Leymah Gbowee

Leymah Gbowee

Leymah Roberta Gbowee (born 1 February 1972) is a Liberian peace activist responsible for leading a women's peace movement that helped bring an end to the Second Liberian Civil War in 2003 that led to the election of Ellen Johnson Sirleaf in Liberia, the first African nation with a female president. In 2011, she was one of three women awarded the Nobel Peace Prize.


  • Women are the ones that bear the greatest burden. We are also the ones who nurture societies.
    • Interview for Women's E News, 21 Leaders for the 21st Century (2008)
  • Regardless of whom you pray to, during war our experiences as a community and as mothers are the same.
    • Gruber Foundation, Women's Rights Prize (2009)
  • If any changes were to be made in society it had to be by the mothers.
    • Gruber Foundation, Women's Rights Prize (2009)
  • We are all responsible. We are all complicit. White T-shirts catch the light. What matters is what we then do with that light. (The peace activists wore white t-shirts during their protests.)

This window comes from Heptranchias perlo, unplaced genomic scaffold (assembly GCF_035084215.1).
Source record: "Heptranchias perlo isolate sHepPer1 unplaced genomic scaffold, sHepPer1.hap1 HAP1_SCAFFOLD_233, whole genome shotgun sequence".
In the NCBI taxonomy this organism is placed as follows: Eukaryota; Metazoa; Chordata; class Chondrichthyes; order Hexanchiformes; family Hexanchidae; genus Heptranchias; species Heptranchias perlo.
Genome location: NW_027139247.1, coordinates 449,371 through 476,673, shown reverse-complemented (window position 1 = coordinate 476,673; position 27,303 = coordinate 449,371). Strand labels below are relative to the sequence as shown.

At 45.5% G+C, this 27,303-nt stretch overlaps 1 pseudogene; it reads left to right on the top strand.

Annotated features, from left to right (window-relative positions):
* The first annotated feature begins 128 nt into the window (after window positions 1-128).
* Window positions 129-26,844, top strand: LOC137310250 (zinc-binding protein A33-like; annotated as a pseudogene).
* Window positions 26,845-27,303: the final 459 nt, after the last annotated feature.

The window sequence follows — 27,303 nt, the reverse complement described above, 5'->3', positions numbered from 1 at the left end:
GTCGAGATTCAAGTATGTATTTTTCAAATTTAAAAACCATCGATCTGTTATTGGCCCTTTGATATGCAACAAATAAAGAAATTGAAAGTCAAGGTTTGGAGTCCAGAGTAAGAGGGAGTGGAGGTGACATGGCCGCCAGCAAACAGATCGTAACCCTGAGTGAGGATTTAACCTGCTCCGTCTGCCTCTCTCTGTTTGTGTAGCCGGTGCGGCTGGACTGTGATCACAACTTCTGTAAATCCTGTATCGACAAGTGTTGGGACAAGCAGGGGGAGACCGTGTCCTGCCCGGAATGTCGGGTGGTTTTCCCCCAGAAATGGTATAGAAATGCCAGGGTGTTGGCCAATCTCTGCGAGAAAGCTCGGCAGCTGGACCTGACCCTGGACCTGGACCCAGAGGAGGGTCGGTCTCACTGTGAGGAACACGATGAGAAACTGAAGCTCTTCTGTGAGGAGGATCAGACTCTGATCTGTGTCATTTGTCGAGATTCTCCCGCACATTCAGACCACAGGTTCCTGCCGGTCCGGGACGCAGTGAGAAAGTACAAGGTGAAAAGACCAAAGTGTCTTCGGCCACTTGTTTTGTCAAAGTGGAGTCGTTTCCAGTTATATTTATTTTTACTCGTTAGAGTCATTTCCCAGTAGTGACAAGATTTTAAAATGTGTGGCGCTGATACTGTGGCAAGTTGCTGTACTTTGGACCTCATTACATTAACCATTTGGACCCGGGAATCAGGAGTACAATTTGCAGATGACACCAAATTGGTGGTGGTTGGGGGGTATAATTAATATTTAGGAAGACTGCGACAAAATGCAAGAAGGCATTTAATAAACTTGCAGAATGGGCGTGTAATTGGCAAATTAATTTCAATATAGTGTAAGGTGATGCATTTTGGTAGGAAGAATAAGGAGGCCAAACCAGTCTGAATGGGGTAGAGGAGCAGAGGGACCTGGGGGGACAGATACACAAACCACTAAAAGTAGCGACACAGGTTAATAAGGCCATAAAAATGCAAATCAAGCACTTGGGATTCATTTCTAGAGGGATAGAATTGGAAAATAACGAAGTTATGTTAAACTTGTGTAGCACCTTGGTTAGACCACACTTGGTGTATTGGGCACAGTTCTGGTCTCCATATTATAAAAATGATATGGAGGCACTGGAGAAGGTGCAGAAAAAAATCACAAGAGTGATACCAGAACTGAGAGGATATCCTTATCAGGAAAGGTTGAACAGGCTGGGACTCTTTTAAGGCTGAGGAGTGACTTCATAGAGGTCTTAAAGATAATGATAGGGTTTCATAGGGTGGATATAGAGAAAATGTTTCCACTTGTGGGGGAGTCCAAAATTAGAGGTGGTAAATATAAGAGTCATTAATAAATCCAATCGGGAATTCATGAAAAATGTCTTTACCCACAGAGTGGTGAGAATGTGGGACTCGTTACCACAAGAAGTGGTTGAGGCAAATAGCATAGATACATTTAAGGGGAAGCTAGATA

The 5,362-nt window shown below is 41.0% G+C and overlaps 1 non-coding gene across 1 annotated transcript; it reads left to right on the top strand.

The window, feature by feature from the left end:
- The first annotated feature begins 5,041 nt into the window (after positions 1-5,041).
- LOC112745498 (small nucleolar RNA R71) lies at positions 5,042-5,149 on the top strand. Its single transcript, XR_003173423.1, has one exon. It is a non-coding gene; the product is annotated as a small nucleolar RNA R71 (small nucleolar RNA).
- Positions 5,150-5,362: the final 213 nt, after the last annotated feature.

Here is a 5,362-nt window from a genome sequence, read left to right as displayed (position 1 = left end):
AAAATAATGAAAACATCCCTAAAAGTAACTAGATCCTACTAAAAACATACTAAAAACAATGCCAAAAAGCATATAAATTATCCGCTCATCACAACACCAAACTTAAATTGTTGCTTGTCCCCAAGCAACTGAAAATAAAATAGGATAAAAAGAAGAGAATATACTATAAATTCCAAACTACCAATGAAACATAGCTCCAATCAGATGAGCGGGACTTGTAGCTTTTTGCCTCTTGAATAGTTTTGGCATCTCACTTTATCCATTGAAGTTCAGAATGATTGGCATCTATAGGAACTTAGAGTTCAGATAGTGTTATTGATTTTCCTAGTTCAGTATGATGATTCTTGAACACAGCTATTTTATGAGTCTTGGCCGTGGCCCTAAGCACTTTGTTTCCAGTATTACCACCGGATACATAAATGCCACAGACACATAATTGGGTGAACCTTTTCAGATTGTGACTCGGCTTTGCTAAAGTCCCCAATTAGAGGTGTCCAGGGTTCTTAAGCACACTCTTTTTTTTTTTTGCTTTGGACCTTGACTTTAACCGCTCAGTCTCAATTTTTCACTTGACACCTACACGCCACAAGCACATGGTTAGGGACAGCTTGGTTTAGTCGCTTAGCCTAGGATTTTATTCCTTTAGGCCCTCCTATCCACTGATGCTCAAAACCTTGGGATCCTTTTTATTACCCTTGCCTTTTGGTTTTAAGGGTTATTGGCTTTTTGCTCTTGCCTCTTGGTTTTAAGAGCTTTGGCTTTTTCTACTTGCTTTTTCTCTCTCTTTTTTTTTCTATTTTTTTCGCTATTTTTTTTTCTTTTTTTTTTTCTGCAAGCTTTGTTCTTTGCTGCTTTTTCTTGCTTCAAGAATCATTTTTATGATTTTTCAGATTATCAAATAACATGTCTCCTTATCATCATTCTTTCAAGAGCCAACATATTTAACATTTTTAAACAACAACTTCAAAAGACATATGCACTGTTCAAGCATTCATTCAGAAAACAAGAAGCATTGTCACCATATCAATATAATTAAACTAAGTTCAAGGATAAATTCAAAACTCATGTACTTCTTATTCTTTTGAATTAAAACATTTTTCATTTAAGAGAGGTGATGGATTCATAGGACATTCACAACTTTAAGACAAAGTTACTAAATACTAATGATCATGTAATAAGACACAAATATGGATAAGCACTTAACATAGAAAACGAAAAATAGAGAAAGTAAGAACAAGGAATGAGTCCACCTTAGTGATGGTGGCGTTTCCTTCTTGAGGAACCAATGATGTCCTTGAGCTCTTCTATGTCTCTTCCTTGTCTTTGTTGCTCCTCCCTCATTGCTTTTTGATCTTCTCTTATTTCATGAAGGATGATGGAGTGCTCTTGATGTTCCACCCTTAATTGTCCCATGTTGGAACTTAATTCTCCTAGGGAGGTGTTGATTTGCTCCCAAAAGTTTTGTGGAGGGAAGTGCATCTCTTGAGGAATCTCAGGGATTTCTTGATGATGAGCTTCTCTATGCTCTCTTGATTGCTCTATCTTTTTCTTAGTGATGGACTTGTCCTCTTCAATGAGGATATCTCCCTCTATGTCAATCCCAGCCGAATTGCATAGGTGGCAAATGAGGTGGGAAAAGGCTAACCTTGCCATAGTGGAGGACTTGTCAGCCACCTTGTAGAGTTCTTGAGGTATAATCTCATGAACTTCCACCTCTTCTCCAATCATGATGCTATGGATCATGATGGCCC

• Interview for The Daily Beast (April 5, 2010)
  • We have a saying: “A single straw of a broom can be broken easily, but the straws together are not easily broken.” So here are three things African women can do to support their sisters and daughters:
    1. Join the support network even if your own community is not plagued with conflict or violence. Most women only take action ::when their own communities are threatened. This must stop if we are to tackle the ills that are plaguing our African ::society. We must ignite the spirit of “Ubuntu”—“I am what I am because of who we all are.”
    2. Develop a solid and consistent leadership base. The leadership of most African women’s initiatives functions very well ::during times of crisis, but tends to disintegrate after a huge success is scored. Movement leaders, even myself, made our ::own plans for self-advancement. It is time that the leadership of African women’s initiatives plans for succession.
    3. Reach out to the un-converted. My final point comes from my 12-year-old daughter. For her, the feminist message is not ::filtering very well to potential victims, perpetrators, and government leaders. She believes—and I agree—that we speak ::loudest at women’s conferences and other spaces already filled with the converted. But we must speak to everyone, ::everywhere, about the struggles of African women.
    • Interview for The Daily Beast (April 5, 2010)

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